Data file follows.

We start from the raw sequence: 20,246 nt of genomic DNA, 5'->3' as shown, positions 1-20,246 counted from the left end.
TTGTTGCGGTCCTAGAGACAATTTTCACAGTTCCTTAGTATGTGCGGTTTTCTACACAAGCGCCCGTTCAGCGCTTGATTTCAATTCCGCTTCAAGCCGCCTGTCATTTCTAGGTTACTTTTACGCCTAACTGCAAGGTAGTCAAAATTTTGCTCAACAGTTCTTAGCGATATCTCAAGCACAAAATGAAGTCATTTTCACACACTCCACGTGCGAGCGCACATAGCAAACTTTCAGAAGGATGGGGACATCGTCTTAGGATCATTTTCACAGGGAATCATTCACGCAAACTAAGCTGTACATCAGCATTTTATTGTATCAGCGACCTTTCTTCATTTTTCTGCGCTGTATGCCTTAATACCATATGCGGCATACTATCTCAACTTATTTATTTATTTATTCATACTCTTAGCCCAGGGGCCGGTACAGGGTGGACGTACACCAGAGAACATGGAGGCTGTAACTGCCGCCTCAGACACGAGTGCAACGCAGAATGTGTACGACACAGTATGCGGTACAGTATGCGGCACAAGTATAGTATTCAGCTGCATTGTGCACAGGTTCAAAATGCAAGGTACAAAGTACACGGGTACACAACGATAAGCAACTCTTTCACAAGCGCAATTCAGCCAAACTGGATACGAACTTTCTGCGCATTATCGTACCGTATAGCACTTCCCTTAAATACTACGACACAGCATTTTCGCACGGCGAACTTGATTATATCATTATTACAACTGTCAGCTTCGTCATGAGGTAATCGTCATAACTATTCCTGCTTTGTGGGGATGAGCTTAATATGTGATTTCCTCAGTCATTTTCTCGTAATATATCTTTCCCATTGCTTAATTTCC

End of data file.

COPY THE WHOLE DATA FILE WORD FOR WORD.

We start from the raw sequence: 20,246 nt of genomic DNA, 5'->3' as shown, positions 1-20,246 counted from the left end.
TTGTTGCGGTCCTAGAGACAATTTTCACAGTTCCTTAGTATGTGCGGTTTTCTACACAAGCGCCCGTTCAGCGCTTGATTTCAATTCCGCTTCAAGCCGCCTGTCATTTCTAGGTTACTTTTACGCCTAACTGCAAGGTAGTCAAAATTTTGCTCAACAGTTCTTAGCGATATCTCAAGCACAAAATGAAGTCATTTTCACACACTCCACGTGCGAGCGCACATAGCAAACTTTCAGAAGGATGGGGACATCGTCTTAGGATCATTTTCACAGGGAATCATTCACGCAAACTAAGCTGTACATCAGCATTTTATTGTATCAGCGACCTTTCTTCATTTTTCTGCGCTGTATGCCTTAATACCATATGCGGCATACTATCTCAACTTATTTATTTATTTATTCATACTCTTAGCCCAGGGGCCGGTACAGGGTGGACGTACACCAGAGAACATGGAGGCTGTAACTGCCGCCTCAGACACGAGTGCAACGCAGAATGTGTACGACACAGTATGCGGTACAGTATGCGGCACAAGTATAGTATTCAGCTGCATTGTGCACAGGTTCAAAATGCAAGGTACAAAGTACACGGGTACACAACGATAAGCAACTCTTTCACAAGCGCAATTCAGCCAAACTGGATACGAACTTTCTGCGCATTATCGTACCGTATAGCACTTCCCTTAAATACTACGACACAGCATTTTCGCACGGCGAACTTGATTATATCATTATTACAACTGTCAGCTTCGTCATGAGGTAATCGTCATAACTATTCCTGCTTTGTGGGGATGAGCTTAATATGTGATTTCCTCAGTCATTTTCTCGTAATATATCTTTCCCATTGCTTAATTTCC